There is no clear leader in the gubernatorial race between Lake and Democratic Secretary of State Katie Hobbs, who gained national prominence by opposing the efforts of Trump-aligned GOP lawmakers in Arizona to repeatedly wage partisan audits and challenge the 2020 election results. (There is no evidence of widespread election fraud, and the so-called audit confirmed Biden’s victory.) About 49% of likely voters backed Hobbs, while 46% backed Lake in CNN’s new poll.
Democratic Sen. Mark Kelly is narrowly leading Masters 51% to 45% among likely voters in the Senate race; and there is no clear leader in the race between Finchem and Democrat Adrian Fontes, the former recorder of Maricopa County who was defeated in his 2020 reelection bid after facing criticism for some of the changes he made to the county’s voting systems.
Trump, who repeatedly targeted Arizona’s term-limited GOP Gov. Doug Ducey for rebuffing his entreaties to overturn Biden’s victory in Arizona, has heartily embraced Lake’s candidacy. The former Arizona news anchor, who has repeatedly referred to the 2020 election as “stolen” and “corrupt,” has raised money at Trump’s Mar-a-Lago retreat in Florida. During a GOP primary debate this year, she said she would not have certified the 2020 presidential election results in Arizona as Ducey did (and as is required by law).
Ducey declined national Republicans’ efforts to get him to run for Senate this year, leaving a crowded field of candidates jockeying for Trump’s support. Trump eventually backed Masters, who had the support of conservative tech billionaire Peter Thiel in the primary, and had released a campaign video stating he believed Trump won the 2020 election.
But during an Arizona Senate debate last week where Kelly warned that the “wheels” could “come off our democracy” if candidates like his opponent are elected, Masters modulated his tone on the 2020 election results – part of a clear play by the venture capitalist to appeal to a broader swath of the Arizona electorate. Under questioning from the moderator he conceded that he had not seen evidence of fraud in the 2020 vote counting or election results in a way that would have changed the outcome.
After his primary victory in August, he also scrubbed his website of language that included the false claim that the election was stolen.
Neither Lake nor Masters mentioned the 2020 election in their remarks Sunday in Mesa before Trump arrived. But Lake, who is executing a Trump playbook by focusing her efforts on boosting GOP base turnout in Arizona, has not attempted to finesse her stance on the 2020 election as some other Trump-endorsed candidates have.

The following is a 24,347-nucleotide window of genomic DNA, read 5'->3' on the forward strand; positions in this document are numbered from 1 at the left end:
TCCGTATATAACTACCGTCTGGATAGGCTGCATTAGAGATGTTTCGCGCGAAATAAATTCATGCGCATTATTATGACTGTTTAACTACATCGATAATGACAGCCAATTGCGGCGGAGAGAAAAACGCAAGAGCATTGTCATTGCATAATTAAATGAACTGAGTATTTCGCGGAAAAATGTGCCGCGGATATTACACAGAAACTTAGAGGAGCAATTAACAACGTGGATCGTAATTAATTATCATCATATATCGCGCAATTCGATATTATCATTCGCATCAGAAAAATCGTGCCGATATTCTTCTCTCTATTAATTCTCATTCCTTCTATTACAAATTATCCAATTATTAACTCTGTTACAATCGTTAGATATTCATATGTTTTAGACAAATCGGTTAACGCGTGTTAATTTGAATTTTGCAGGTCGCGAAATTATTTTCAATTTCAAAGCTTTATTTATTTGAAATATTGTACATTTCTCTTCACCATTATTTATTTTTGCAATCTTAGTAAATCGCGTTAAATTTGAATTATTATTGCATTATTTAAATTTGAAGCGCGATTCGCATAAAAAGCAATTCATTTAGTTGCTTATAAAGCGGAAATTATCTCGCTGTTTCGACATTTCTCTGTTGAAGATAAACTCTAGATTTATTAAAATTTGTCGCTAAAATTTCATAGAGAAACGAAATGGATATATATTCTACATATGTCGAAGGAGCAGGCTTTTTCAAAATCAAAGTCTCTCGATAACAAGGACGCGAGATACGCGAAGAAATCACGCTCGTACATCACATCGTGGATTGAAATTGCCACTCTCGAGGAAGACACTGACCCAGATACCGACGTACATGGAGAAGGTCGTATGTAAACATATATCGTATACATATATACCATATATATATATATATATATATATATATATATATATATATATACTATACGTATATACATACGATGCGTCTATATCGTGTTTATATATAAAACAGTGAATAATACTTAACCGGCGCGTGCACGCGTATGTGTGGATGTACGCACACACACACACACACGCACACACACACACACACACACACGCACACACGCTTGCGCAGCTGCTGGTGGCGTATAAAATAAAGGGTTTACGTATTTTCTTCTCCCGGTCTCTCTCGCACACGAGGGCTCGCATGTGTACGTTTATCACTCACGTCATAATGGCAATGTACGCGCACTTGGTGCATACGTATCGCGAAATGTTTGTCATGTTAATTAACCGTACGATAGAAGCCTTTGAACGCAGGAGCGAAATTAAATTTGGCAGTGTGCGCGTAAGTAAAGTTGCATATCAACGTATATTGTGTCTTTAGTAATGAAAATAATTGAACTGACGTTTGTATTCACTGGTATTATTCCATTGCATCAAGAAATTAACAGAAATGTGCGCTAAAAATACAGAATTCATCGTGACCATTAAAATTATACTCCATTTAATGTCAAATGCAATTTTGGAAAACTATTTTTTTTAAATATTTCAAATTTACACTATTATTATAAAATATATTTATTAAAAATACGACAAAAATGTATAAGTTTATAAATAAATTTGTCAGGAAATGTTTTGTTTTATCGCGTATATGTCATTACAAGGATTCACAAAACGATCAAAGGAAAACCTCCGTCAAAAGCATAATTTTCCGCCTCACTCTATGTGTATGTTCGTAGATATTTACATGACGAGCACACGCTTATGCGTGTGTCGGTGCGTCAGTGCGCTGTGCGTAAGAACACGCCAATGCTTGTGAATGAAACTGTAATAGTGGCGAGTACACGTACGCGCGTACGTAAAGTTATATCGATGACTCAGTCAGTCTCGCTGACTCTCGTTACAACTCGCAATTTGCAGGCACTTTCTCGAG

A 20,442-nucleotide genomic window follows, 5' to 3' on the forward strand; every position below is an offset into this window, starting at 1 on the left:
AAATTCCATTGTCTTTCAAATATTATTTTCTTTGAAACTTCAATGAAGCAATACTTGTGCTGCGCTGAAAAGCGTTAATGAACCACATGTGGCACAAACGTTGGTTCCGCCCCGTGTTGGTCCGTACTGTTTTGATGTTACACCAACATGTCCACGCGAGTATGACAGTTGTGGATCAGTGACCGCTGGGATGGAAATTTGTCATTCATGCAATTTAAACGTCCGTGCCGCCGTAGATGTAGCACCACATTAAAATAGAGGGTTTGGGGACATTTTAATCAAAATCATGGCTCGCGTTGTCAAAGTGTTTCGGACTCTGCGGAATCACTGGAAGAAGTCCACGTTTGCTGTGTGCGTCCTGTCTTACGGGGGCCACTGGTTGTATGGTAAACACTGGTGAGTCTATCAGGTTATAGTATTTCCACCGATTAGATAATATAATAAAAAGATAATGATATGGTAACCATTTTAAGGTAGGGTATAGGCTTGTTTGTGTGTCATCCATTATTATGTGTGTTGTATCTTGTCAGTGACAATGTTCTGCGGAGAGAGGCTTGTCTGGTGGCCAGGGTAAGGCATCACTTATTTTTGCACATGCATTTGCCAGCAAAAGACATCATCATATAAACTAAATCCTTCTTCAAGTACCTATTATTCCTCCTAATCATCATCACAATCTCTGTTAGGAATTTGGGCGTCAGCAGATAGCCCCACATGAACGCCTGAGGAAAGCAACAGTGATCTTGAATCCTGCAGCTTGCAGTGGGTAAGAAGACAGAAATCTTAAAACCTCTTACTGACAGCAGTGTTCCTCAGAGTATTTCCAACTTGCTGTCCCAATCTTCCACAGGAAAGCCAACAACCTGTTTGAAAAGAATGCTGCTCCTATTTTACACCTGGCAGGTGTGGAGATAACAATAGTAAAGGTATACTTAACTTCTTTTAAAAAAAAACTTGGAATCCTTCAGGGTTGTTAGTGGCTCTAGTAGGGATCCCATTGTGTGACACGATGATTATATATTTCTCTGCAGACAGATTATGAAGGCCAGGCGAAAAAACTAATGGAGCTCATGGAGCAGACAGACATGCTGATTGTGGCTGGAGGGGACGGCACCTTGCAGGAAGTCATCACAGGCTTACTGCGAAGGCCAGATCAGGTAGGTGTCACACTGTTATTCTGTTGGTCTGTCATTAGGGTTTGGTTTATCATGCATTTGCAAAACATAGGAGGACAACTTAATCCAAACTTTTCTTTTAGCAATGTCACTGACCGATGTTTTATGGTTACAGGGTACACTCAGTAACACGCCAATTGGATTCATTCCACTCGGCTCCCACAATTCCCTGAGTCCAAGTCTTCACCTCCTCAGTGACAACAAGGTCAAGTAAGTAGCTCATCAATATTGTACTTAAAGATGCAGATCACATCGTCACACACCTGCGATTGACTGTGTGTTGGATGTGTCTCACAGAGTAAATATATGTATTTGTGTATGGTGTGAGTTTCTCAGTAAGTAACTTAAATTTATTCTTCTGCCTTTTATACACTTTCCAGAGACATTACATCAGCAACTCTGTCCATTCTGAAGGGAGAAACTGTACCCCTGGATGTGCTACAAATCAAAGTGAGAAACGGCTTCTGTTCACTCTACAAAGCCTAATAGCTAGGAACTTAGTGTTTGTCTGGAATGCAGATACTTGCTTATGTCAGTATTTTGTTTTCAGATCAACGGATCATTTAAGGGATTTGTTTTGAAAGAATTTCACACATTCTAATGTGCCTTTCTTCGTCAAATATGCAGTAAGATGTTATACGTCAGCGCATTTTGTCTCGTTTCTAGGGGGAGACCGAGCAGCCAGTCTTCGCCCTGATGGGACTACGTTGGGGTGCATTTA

In an interview on CBS’s “Face the Nation” Sunday morning after Major Garrett noted that Masters had said he had not seen evidence of problems that would have changed the 2020 outcome, Lake did not directly answer when asked if Biden is the legitimate president.
“I think we have major problems in our election system. And … it goes back to 2000. We had Democrats saying the 2000 election wasn’t fair,” Lake replied, adding that Democrats had raised questions about several subsequent elections. “Nobody called them election deniers. And now, all of a sudden in 2020, Garrett, we don’t have free speech anymore. We can’t speak out against our own elections. All I’m asking for is the ability to speak out. When our government does something wrong, we should be able to speak out against it.”
Finchem is one of at least 11 Republican nominees running for state elections chief who have questioned, rejected or tried to overturn the results of the 2020 election.
The state representative co-sponsored legislation with fellow Republican lawmakers in Arizona that would allow them to reject election results and require election workers to hand count ballots instead of using electronic equipment to tabulate results.
He has also called for decertifying the 2020 election results in three Arizona counties – even though legal experts say there is no legal mechanism to do so.
This story has been updated with remarks from Trump’s rally.